7. You are a minor -> identity card

8. You are a person detained in prison custody -> certificate of prison detainment

9. You are mentally ill -> citation for hearing by Justice of the Peace / citation and calendar schedule before the Justice of the Peace

10. You want to submit an application for a collective debt reimbursement scheme -> your identity card

11. You have already been admitted to a collective debt repayment scheme -> decision of admissibility (not older than maximum 6 months) / or certificate of the indebtedness mediator (not older than 2 months )

C. In all other cases

You need to submit the documents proving your actual family income and proving your actual family situation (documents should never be older than 2 months)

1. You are single and live alone

a recent certificate of composition of your family (not older than 2 months) said certificate can be obtained at the City Administration of the city in which you live.

In case legal aid is mentioned, this document is free of stamp duties and free of charge (this is not a certificate of residence nor is it an extract of the city register)

A recent document proving your revenues (not older than 2 months old).

Such a recent documents could be:

The last salary slip

A recent statement of the last payment of unemployment benefit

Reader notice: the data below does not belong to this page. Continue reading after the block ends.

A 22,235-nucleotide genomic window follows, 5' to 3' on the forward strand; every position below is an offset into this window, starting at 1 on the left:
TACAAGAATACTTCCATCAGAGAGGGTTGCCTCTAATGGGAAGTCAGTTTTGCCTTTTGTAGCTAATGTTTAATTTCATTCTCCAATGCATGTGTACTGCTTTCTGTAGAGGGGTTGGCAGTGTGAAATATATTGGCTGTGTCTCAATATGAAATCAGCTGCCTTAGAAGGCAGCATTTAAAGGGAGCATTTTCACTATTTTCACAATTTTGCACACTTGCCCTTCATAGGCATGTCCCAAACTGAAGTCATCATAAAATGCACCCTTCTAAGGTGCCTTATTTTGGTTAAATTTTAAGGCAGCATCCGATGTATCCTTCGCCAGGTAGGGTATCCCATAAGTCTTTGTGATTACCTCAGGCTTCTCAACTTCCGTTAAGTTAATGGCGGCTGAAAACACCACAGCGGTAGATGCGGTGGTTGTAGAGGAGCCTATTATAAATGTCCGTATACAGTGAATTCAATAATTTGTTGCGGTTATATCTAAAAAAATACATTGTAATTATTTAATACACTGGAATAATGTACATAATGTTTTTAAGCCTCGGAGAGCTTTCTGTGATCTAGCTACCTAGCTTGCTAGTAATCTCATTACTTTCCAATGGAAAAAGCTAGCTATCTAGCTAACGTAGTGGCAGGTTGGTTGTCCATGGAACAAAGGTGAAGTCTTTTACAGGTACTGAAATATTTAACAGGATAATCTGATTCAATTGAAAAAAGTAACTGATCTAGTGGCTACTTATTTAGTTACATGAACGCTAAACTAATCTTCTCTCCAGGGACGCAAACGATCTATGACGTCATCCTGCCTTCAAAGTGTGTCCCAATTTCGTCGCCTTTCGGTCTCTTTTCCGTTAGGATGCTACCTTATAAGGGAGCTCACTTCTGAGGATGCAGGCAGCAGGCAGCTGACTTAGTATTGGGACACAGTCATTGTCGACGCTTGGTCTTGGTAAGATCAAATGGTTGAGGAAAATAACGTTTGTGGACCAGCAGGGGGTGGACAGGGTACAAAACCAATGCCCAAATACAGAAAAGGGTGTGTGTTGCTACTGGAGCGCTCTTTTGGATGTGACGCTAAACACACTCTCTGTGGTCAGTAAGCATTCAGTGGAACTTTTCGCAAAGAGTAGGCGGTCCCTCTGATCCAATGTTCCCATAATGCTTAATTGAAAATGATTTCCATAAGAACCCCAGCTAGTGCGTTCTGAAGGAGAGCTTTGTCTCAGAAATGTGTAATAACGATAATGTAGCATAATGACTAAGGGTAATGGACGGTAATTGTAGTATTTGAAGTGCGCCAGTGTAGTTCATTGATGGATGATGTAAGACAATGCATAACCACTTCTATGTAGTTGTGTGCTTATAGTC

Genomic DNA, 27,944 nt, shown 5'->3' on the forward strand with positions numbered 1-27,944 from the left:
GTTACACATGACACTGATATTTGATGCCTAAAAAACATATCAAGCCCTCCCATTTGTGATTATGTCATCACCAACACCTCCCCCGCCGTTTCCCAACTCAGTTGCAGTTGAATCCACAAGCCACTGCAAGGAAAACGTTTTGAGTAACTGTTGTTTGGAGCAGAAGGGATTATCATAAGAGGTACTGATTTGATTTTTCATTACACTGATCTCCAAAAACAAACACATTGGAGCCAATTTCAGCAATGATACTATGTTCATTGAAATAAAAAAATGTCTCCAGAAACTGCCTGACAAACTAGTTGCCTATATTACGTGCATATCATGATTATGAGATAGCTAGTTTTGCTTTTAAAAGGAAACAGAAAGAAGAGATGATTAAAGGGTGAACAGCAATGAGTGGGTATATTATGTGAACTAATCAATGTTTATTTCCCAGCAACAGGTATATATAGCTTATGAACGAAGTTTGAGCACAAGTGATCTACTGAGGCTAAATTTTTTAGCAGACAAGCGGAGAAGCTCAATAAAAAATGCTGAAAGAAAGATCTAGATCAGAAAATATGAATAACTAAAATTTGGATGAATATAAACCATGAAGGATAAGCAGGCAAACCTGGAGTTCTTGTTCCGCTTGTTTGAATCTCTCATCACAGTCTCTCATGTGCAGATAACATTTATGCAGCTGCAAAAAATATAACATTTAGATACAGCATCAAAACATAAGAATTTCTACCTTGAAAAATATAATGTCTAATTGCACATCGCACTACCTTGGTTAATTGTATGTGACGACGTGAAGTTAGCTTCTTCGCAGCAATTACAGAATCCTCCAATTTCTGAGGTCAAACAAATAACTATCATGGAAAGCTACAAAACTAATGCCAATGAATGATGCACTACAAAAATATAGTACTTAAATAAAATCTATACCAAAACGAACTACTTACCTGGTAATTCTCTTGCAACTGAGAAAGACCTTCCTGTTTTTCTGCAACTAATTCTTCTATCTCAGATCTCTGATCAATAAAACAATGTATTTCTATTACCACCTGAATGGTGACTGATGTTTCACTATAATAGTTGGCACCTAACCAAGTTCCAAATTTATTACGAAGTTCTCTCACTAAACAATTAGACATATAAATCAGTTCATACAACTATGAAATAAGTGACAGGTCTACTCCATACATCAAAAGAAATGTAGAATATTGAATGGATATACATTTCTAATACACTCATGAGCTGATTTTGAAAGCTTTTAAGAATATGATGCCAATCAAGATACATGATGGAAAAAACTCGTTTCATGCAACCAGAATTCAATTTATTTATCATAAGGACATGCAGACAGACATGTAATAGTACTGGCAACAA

A certificate of the labour union( Trade Union)

An statement of the last payment by the health insurer or a certificate delivered by the health insurer

Your registration with the V.D.A.B.

Certificate proving suspension of unemployment benefit

Certificate proving suspension of sickness support

Tax return or certificate by accountant (solely for self-employed persons)

Certificate of grant of study allowance for the current school year

Certificate of receipt of alimony

Certificate of payment of alimony

2. You live separately and you have dependants

3. You live with a partner, without dependants

4. You live with a partner, with dependants

In such a case you have to take into account the following guideline:

A recent certificate of the composition of the family (not older than maximum 2 months). Such a certificate can be obtained at the City administration in the city where you reside. When legal aid is being mentioned, this document will be provided free of stamp duties and will be thus be free of charge (note: this is not a certificate of residence nor a certificate out of the City registry)